“Faith is man’s response to God, who reveals himself and gives himself to man, at the same time bringing man a superabundant light as he searches for the ultimate meaning of his life.”
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“I BELIEVE” – “WE BELIEVE”
26 We begin our profession of faith by saying: “I believe” or “We believe”. Before expounding the Church’s faith, as confessed in the Creed, celebrated in the liturgy and lived in observance of God’s commandments and in prayer, we must first ask what “to believe” means. Faith is man’s response to God, who reveals himself and gives himself to man, at the same time bringing man a superabundant light as he searches for the ultimate meaning of his life. Thus we shall consider first that search (Chapter One), then the divine Revelation by which God comes to meet man (Chapter Two), and finally the response of faith (Chapter Three).
The Meaning of Faith
After the prologue, the Catechism moves into its first part, “The Profession of Faith.” It begins with the most fundamental of questions, what does it mean “to believe”?
The Church acknowledges that it has much upon which to build its faith. The Church’s faith is expounded in the ancient Creed, is celebrated in the liturgy and through the “observance of God’s commandments and in prayer.”
These, however, outward markers are merely evidence of belief’s existence. What does it actually mean to believe?
To believe involves an internal longing for God, for some higher or greater truth. This desire is instilled deep within man and, as C.S. Lewis argued, evidence for the existence of God.
Indeed, just as hunger is evidence of the existence of food, so is that internal spiritual craving evidence of an object of that desire.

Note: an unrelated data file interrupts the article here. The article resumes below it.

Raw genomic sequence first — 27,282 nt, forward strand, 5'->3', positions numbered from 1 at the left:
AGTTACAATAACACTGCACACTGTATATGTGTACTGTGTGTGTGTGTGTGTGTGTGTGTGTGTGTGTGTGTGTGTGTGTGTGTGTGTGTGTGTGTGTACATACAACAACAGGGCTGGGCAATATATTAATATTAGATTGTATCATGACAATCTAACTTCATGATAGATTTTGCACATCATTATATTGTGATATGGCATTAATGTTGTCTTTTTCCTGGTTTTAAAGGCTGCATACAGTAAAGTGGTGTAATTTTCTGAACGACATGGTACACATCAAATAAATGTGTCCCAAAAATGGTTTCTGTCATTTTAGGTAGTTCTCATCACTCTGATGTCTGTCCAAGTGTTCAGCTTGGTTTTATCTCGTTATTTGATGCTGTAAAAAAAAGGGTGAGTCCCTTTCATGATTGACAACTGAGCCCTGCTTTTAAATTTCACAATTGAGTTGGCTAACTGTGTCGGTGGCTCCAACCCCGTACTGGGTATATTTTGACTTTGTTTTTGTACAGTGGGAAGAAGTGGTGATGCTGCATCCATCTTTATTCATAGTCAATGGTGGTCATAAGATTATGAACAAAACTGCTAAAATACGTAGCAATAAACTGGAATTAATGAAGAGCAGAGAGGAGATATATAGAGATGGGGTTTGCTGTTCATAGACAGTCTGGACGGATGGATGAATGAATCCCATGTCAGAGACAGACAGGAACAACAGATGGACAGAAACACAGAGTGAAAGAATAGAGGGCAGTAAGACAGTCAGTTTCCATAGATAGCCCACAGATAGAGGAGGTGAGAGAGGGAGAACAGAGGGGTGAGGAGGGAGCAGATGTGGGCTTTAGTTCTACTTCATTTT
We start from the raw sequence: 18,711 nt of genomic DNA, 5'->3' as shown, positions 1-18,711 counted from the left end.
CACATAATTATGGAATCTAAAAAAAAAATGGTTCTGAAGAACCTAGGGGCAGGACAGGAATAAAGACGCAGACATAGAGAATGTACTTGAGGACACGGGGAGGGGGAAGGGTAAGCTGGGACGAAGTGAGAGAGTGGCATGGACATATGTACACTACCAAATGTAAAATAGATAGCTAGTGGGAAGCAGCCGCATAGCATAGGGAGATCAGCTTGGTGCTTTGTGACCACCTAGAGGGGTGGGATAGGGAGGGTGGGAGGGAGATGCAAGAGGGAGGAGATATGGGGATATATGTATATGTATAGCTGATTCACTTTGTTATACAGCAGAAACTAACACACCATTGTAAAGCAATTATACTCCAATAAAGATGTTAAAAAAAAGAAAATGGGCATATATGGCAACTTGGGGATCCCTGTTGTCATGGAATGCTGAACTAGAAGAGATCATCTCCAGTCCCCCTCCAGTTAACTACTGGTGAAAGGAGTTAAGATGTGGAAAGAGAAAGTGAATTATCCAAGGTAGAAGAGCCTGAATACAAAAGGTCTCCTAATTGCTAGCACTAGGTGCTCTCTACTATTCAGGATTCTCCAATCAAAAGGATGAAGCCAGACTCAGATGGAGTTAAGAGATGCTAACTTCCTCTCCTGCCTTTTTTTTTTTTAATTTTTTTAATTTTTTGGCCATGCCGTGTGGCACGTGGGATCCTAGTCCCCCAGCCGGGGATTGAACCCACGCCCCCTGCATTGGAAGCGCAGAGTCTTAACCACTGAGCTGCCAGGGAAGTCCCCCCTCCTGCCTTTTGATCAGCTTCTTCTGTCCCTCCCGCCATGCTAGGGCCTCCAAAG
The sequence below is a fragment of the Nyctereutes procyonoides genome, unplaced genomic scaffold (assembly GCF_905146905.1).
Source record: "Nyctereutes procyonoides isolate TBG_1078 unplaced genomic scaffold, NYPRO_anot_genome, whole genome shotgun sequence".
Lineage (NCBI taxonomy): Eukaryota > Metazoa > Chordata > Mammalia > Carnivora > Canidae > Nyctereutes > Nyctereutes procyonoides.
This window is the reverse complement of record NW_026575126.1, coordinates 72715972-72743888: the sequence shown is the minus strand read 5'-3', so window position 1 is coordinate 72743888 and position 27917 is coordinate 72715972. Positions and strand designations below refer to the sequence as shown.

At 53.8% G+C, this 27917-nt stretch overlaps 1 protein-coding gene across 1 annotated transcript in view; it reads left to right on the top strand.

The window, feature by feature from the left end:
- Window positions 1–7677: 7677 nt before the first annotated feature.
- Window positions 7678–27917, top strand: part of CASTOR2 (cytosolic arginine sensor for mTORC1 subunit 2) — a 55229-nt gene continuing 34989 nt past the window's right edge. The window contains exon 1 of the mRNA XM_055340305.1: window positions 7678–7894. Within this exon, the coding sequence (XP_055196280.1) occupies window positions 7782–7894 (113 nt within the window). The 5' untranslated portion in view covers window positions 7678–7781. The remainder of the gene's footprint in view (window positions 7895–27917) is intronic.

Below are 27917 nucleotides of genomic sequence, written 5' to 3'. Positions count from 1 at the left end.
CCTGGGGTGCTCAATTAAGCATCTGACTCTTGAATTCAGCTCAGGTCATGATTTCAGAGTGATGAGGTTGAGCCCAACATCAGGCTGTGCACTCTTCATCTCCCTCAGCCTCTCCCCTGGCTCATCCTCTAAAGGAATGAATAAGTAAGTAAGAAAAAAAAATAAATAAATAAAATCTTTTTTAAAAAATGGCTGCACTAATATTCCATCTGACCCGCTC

God then, having created man with this longing, meets man where he is. It is in that encounter that man has the opportunity to respond in faith.
Belief is built upon this three-part interaction between God and man. Man longs for God, God responds to that longing, and man decides whether to respond to these divine overtures.
All of the Christian faith, all of belief, springs forth from God’s loving interaction with man and is based upon man’s free response to God. A hungry man may find food, yet choose not to eat. And so, when man encounters God, he may decide to turn away.
That freedom is necessary for real belief because there can be no real relationship between God and man if man is not capable of saying, No. Without the option to refuse, there would be no need for faith.
And so, before laying out the full systematics of Roman Catholicism, the nitty-gritty of Church dogma, the Catechism will explore this dance of divine grace between God and the foundation of love upon which the rest of the Christian life is lived.